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Internet Safety Tips for Parents

September 11th, 2012 News

Another school year is in full swing and the family calendar is packed with extra curricular activities and important school dates. We encourage parents and guardians to dedicate one day a week to assessing their children’s Internet lives.

Below is a list of Internet safety tips to keep in mind for this school year:

  • Set a time limit. Control the amount of time your children are at the computer when they are not using it for schoolwork. Cut the duration to 2-3x a week, or an hour a day if they are a bit older. When they are on the Internet, ask what they are looking at and whom they are talking to. Pro-active parenting communicating with your children about who and what they are accessing on-line will help to keep your children safe.
  • Apply your email address to all social media accounts and keep a record of passwords. There are many popular social media platforms; Facebook, Twitter, Google +, Pinterest and Instagram, to name a few. Make your email address the contact email for all of your children’s accounts. This way, you will receive all activity notifications including friend requests from potential threats and the option to decline or report the request.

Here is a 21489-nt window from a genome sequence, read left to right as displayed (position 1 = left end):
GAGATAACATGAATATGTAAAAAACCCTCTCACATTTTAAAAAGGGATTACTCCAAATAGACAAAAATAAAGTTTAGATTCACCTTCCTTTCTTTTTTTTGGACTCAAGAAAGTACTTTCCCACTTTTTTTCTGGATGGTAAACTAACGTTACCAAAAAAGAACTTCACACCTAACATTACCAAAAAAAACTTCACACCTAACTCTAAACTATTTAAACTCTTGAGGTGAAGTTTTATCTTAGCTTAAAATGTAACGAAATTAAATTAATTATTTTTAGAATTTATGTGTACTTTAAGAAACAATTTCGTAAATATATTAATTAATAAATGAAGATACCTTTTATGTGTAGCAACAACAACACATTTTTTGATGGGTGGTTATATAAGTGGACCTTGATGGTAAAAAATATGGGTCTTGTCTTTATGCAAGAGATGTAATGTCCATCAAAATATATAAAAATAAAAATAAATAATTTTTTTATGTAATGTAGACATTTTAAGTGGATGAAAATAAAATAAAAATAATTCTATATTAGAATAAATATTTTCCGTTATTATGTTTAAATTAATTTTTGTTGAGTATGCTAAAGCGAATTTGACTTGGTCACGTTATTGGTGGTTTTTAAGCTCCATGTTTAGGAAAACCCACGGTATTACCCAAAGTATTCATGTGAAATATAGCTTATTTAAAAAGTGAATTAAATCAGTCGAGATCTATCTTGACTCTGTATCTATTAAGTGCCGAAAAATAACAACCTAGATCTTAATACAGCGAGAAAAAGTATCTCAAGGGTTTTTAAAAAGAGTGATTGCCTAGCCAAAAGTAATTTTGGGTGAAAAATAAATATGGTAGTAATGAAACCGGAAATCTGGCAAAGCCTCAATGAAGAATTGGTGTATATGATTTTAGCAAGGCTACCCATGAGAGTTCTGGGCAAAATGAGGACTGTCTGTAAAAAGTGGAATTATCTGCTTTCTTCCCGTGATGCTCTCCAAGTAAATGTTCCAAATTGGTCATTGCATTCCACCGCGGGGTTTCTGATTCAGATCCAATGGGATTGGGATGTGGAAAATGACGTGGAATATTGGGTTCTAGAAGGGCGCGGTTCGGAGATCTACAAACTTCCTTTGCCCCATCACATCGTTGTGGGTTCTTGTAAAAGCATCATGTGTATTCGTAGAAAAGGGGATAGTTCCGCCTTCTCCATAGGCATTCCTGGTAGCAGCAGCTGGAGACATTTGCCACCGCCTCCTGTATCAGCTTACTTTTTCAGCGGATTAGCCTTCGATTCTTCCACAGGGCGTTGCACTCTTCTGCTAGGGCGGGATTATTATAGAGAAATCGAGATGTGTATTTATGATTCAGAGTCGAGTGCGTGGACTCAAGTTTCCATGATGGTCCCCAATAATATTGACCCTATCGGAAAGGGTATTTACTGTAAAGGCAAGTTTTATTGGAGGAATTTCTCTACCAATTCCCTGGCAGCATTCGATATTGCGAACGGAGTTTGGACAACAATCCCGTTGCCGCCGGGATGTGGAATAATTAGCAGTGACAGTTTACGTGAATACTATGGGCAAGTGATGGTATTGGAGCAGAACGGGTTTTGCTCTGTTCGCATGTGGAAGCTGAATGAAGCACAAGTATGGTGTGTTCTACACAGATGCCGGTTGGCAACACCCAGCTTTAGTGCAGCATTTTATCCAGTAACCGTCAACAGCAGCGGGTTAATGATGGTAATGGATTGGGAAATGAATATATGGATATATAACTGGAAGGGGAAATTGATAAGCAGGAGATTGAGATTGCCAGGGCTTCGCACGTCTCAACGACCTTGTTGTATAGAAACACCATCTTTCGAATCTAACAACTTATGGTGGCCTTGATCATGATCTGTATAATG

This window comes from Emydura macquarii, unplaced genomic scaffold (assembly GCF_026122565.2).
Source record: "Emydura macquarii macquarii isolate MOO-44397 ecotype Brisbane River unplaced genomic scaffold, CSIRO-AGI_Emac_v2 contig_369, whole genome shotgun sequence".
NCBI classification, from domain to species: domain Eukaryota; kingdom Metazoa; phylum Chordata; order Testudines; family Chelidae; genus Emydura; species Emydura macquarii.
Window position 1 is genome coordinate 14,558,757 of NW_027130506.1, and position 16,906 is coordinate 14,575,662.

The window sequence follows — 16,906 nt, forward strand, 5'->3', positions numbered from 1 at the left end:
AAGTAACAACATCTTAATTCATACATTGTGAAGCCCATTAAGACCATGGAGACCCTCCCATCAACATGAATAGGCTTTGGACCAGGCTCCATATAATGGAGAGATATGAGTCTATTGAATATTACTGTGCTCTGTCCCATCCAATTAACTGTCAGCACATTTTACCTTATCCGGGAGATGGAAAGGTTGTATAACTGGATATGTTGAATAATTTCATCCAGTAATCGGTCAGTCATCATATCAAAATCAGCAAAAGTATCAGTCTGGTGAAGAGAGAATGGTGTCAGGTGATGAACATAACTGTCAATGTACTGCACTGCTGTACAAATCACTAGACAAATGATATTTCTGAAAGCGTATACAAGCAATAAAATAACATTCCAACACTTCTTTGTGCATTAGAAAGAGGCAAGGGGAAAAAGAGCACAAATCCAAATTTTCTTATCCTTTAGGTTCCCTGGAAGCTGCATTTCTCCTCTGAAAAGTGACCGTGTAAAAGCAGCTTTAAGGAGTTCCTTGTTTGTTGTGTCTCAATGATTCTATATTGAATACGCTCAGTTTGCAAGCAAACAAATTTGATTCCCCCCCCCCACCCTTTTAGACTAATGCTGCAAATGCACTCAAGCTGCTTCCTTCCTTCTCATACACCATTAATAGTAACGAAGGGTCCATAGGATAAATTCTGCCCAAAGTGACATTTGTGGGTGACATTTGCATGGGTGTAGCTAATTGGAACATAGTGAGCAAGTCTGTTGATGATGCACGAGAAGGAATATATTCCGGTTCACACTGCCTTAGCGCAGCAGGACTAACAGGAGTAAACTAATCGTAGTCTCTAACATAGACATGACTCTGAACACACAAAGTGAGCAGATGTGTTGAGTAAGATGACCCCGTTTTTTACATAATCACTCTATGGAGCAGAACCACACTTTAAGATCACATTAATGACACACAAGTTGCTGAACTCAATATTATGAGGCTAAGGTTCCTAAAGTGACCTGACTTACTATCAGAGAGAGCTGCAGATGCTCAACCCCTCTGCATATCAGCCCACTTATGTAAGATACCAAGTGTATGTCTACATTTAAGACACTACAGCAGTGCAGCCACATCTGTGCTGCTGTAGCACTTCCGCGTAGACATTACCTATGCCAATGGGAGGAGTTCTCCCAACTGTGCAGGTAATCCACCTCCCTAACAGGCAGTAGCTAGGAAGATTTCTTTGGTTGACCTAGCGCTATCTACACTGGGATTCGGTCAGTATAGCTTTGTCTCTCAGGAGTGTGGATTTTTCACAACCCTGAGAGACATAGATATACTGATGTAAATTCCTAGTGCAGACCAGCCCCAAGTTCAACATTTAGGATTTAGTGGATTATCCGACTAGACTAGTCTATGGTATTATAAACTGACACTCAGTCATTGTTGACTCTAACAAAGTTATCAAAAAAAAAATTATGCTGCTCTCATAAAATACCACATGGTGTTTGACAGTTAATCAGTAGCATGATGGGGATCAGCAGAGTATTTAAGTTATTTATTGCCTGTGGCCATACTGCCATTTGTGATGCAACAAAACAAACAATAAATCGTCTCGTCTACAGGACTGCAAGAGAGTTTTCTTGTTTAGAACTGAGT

• Personal means Private. Be clear with your child. His or her personal information is never to be shared with anyone on the Internet. Their name, address, phone number, email address, school name or names of their family members is confidential. For older children, discourage status updates/tweets that may include a mention of family vacations, notifying potential misfits of an empty house for a long period of time. Make it a house rule to review your children’s photos and videos before they are posted anywhere.